John Edward Epps was driving recklessly and was "grossly negligent" when he caused a crash that killed a 4-year-old Amish girl and the driver of the minivan she was riding in, according to prosecutors. The girl's parents were seriously injured in the Dec. 23, 2009, crash.
But according to Epps' defense attorney it was an accident, not a crime.
Chief deputy prosecutor Tim Barker and State College-based defense attorney Philip Masorti presented their opening statements to jurors Monday afternoon at the start of trial.
Epps, 42, of Southern Cross Drive in Gwynn Oak, Md., remains free on bail, charged with two counts of homicide by vehicle, four counts of reckless endangerment and one count each of speeding, careless driving and overtaking a vehicle.
The family of little Katie Fisher packed the prosecution side of Courtroom No. 3 Monday afternoon for the start of the trial.
Katie's parents, Steven and Mattie Fisher of Lower Chanceford Township, survived their critical injuries. Epps suffered minor injuries, police have said.
What happened: Brian Richardson, 38, of Airville, was taking the Fishers to see friends when the minivan he was driving was rear-ended by Epps' ADT work van, according to Barker.
"They were going to sing," he said. "They were going to be with friends. ... But something happened on the way."
Richardson had stopped his minivan on Route 74 in Lower Chanceford Township, waiting to make a left turn onto Slab Road when the crash happened about 5:30 p.m., Barker said.
Barker said the event data recorder in Epps' work truck revealed he was driving about 63 mph when the crash happened -- and also revealed he didn't brake before impact. An event data recorder works the way black boxes do in airplanes, recording what has happened in the moments before a crash.
Different accounts? Barker told jurors Epps gave several different accounts of the crash to state police, including that he was going 40 or 45 mph, that he braked but skidded, and that he tried to drive around the minivan on the shoulder of the rural highway.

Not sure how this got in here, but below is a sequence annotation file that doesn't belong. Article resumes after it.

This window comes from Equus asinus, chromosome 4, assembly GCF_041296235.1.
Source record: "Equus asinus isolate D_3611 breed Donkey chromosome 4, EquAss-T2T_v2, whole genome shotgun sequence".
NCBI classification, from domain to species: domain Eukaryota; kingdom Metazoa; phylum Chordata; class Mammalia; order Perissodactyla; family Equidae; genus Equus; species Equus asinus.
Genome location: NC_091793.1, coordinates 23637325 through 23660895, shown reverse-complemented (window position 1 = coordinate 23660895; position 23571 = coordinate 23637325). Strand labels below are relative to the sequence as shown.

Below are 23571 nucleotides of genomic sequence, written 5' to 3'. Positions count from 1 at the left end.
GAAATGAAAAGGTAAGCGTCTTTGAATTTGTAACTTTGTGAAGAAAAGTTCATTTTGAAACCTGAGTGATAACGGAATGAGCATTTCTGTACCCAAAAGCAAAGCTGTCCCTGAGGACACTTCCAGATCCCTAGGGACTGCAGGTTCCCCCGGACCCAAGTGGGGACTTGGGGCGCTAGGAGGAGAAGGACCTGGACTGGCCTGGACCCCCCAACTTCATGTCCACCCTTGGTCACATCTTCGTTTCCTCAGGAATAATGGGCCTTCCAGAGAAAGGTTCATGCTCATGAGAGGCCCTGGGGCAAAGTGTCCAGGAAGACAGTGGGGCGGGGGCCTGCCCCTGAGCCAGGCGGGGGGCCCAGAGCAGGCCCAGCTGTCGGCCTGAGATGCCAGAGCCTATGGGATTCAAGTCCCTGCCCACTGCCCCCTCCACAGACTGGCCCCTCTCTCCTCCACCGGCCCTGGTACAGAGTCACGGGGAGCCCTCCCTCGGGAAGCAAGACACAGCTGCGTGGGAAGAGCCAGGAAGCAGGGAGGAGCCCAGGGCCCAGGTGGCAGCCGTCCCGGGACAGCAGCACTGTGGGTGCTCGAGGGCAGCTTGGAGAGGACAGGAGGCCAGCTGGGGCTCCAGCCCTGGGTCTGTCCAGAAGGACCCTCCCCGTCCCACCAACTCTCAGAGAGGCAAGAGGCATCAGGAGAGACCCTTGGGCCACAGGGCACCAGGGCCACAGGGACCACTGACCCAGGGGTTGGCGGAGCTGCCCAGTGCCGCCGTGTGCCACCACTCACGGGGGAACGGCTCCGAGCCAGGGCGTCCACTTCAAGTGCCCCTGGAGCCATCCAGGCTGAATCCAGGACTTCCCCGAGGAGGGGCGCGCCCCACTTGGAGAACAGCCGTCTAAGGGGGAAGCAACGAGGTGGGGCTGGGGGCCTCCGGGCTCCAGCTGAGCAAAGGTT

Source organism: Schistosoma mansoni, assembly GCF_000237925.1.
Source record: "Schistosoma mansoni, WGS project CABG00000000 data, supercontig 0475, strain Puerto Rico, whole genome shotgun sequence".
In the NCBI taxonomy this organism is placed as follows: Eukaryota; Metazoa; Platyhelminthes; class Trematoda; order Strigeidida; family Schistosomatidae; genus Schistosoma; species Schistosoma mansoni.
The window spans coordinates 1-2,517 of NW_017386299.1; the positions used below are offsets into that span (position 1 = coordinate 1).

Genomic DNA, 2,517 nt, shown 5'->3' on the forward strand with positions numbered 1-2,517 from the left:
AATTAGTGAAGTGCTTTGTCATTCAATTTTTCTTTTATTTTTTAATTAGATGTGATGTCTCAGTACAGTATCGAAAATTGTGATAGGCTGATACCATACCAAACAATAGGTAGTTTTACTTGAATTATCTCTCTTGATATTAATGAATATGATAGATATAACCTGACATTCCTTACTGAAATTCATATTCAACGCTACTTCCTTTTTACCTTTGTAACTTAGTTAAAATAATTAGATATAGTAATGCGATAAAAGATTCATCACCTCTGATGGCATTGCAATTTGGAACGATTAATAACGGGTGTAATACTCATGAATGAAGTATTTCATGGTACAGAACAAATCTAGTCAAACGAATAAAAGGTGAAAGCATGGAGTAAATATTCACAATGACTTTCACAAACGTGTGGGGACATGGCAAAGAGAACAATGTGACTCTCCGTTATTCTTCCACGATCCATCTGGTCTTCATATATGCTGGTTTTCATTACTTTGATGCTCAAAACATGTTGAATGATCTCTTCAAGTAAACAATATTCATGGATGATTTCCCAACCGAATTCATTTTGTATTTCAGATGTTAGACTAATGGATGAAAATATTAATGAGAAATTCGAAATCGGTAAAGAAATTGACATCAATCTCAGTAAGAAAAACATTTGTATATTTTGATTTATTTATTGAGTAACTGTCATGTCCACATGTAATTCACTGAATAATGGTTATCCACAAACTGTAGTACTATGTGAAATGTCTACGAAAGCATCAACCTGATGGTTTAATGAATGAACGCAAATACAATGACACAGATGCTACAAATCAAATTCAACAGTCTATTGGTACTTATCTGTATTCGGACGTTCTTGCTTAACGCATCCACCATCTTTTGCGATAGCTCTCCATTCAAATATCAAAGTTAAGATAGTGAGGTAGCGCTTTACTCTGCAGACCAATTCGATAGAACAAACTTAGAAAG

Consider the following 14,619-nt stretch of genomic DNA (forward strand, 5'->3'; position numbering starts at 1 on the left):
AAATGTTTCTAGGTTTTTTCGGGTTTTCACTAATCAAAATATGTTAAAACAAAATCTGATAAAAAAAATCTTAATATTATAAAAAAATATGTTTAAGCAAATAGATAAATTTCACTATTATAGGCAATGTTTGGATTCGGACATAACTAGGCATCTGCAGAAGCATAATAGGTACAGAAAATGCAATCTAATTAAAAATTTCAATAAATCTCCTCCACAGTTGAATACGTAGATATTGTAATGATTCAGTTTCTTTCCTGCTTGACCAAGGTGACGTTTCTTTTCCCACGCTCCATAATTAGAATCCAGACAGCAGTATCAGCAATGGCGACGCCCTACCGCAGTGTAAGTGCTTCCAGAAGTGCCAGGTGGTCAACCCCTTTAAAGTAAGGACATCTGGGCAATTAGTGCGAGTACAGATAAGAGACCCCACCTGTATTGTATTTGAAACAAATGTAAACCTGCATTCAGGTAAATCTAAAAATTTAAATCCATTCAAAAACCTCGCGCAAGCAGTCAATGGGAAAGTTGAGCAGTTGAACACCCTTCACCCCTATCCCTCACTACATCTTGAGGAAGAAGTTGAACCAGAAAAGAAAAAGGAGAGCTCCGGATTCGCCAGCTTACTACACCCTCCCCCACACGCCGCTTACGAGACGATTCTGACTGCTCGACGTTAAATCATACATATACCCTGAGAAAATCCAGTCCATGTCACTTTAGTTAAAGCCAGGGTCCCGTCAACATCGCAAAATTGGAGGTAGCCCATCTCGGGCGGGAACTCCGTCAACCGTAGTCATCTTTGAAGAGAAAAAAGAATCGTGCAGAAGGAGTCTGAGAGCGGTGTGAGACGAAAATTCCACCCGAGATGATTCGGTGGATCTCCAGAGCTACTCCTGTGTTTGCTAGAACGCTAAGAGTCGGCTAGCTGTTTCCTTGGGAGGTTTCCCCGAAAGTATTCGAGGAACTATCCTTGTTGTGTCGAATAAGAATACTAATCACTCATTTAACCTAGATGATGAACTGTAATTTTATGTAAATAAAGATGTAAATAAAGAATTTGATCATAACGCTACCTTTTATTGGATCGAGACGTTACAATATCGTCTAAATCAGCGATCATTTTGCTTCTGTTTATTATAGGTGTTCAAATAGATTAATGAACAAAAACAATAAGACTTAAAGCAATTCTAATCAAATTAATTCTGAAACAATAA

Epps eventually acknowledged to investigators he didn't initially tell them everything, according to the prosecutor.
"His justification is, 'I was scared,'" Barker told the jury. "It's grossly negligent. It's reckless."
But Masorti, in his opening statement, said his experts will show Epps had only six seconds to react after cresting a hill and seeing the minivan.
"The closure rate is so fast humans don't have time to react,' he said.
'Extreme terror': Masorti also told jurors there's no evidence Richardson had his turn signal on or that his brake lights were working, even though Steven Fisher previously testified the turn signal was on.
"He's experiencing ... extreme terror," Masorti said of Epps. "He tried to make an evasive maneuver to the right. ... He's not Dale Earnhardt."
Masorti also accused state police of "twisting" his client's words.
He repeatedly told jurors Epps is a law-abiding man -- a church deacon who was listening to an audio version of the Book of Matthew when the crash happened.
But when Masorti went on to point out Epps' wife and children sitting in the courtroom, Barker objected.
"This is pandering," Barker complained. Presiding Common Pleas Judge John S. Kennedy instructed Masorti to move on.
-- Reach Liz Evans Scolforo at 505-5429, email@example.com or on Twitter @ydcrimetime.